The U.S. bond market may have gotten ahead of itself.
While yields have climbed through most of this year as the Federal Reserve persisted with steady policy tightening amid strengthening inflation, this week’s sudden spike caught many by surprise.
Even for JPMorgan Chase & Co., which has been anticipating higher yields, Wednesday’s 12-basis-point surge in 10-year rates may have been a bit too much to take in one day.
The bond slump came amid upbeat American jobs data and Federal Reserve Chief Jerome Powell’s comments that the ongoing rate-increase cycle could continue “effectively indefinitely” on the back of economic strength. The rout in Treasuries, which dwarfed moves in German bunds, saw 30-year yields rise above 3.25 percent, a level that fixed-income veteran and DoubleLine Capital LP co-founder Jeffrey Gundlach once called a “game changer.”
“The reaction in Treasury yields, particularly at the long end of the curve, seems outsized in nature compared with the reactions in Europe and the positive domestic data flow,” JPMorgan strategists at including Jay Barry, who have been predicting higher yields in recent weeks, wrote in a client note. The bank’s Chief Executive Officer Jamie Dimon said in August that the U.S. should be prepared to deal with higher interest rates, including the benchmark 10-year bond yield at 5% or higher.
The size of the move may have been due to technical factors that came into play once the 10-year yield rose above the previous year-to-date high, as well as the typical price “concession” seen as investors position for a scheduled debt auction, according to the U.S. bank. The rate on Treasuries due to mature in a decade climbed as high as 3.23 percent Thursday, the highest since 2011. That on 30-year debt hit 3.39 percent.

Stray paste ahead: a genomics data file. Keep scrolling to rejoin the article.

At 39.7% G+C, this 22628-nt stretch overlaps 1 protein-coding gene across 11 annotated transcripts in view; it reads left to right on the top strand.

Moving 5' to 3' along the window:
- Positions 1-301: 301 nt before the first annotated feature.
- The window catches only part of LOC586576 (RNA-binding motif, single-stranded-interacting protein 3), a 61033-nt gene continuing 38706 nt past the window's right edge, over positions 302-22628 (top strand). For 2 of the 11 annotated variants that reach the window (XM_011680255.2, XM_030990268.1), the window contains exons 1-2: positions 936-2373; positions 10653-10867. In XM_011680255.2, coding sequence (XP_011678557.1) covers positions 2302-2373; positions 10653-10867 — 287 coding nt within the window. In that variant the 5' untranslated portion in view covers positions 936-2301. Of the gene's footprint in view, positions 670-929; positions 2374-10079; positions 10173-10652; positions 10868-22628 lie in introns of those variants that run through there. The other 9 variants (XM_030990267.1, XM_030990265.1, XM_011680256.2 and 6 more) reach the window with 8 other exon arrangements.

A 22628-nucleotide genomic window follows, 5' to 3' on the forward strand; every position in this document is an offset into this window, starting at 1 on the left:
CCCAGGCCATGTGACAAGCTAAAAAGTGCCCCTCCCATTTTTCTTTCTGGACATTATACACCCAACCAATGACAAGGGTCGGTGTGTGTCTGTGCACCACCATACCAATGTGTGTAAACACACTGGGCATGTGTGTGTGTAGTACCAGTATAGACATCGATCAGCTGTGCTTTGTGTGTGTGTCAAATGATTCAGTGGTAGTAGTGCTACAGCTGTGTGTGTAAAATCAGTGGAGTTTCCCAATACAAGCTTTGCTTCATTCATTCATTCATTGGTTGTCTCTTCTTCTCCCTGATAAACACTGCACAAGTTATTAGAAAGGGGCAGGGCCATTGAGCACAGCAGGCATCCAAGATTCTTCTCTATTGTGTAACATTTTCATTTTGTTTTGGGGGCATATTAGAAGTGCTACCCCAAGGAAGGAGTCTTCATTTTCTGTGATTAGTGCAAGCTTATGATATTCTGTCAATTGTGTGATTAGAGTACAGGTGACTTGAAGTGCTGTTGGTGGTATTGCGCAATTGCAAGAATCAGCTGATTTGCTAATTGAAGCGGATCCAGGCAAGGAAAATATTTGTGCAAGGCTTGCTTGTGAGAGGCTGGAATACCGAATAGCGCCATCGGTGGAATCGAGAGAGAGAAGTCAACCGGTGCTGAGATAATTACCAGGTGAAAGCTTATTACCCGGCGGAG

Mid-month supply details from the Treasury are due later Thursday, with JPMorgan estimating the size of the offering at $74 billion, of which $36 billion are for three-year notes, $1 billion larger than last month.
While this week’s jump in yields may have overshot expectations, Sarasin and Partners Chief Investment Officer Guy Monson thinks the trend may have room to extend, thanks to the “extraordinary economic experiment” that is President Donald Trump’s fiscal stimulus.
“As long as the backup in bond yields is gradual, I’m afraid it just continues relentlessly and I am much happier with a 4 percent target than a 3.5 percent target” on 30-year yields, he said. “To reverse the effects of this massive stimulus you’re going to need quite an aggressive move at the long end. I think it is Trump versus the bond market and this playbook’s got a long way to go.”
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